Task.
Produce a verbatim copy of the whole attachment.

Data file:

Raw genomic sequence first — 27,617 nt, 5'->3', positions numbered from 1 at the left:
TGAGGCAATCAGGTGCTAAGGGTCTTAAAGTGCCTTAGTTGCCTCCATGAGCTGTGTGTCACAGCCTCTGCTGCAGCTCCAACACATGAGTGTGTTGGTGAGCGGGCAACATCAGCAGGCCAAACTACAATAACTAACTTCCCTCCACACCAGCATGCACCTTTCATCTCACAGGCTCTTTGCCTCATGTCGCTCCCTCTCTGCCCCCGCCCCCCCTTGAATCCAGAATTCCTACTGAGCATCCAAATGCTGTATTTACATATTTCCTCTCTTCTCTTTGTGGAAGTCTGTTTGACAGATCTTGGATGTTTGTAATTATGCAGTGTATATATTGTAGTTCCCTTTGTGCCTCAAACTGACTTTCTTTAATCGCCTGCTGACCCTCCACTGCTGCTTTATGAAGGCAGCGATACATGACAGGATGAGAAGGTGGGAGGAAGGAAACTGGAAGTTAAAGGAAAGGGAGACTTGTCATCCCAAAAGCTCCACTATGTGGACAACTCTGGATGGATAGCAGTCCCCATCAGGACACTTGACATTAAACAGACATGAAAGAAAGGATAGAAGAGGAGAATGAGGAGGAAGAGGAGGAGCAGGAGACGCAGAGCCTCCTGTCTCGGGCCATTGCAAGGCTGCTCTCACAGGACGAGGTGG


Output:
Raw genomic sequence first — 27,617 nt, 5'->3', positions numbered from 1 at the left:
TGAGGCAATCAGGTGCTAAGGGTCTTAAAGTGCCTTAGTTGCCTCCATGAGCTGTGTGTCACAGCCTCTGCTGCAGCTCCAACACATGAGTGTGTTGGTGAGCGGGCAACATCAGCAGGCCAAACTACAATAACTAACTTCCCTCCACACCAGCATGCACCTTTCATCTCACAGGCTCTTTGCCTCATGTCGCTCCCTCTCTGCCCCCGCCCCCCCTTGAATCCAGAATTCCTACTGAGCATCCAAATGCTGTATTTACATATTTCCTCTCTTCTCTTTGTGGAAGTCTGTTTGACAGATCTTGGATGTTTGTAATTATGCAGTGTATATATTGTAGTTCCCTTTGTGCCTCAAACTGACTTTCTTTAATCGCCTGCTGACCCTCCACTGCTGCTTTATGAAGGCAGCGATACATGACAGGATGAGAAGGTGGGAGGAAGGAAACTGGAAGTTAAAGGAAAGGGAGACTTGTCATCCCAAAAGCTCCACTATGTGGACAACTCTGGATGGATAGCAGTCCCCATCAGGACACTTGACATTAAACAGACATGAAAGAAAGGATAGAAGAGGAGAATGAGGAGGAAGAGGAGGAGCAGGAGACGCAGAGCCTCCTGTCTCGGGCCATTGCAAGGCTGCTCTCACAGGACGAGGTGG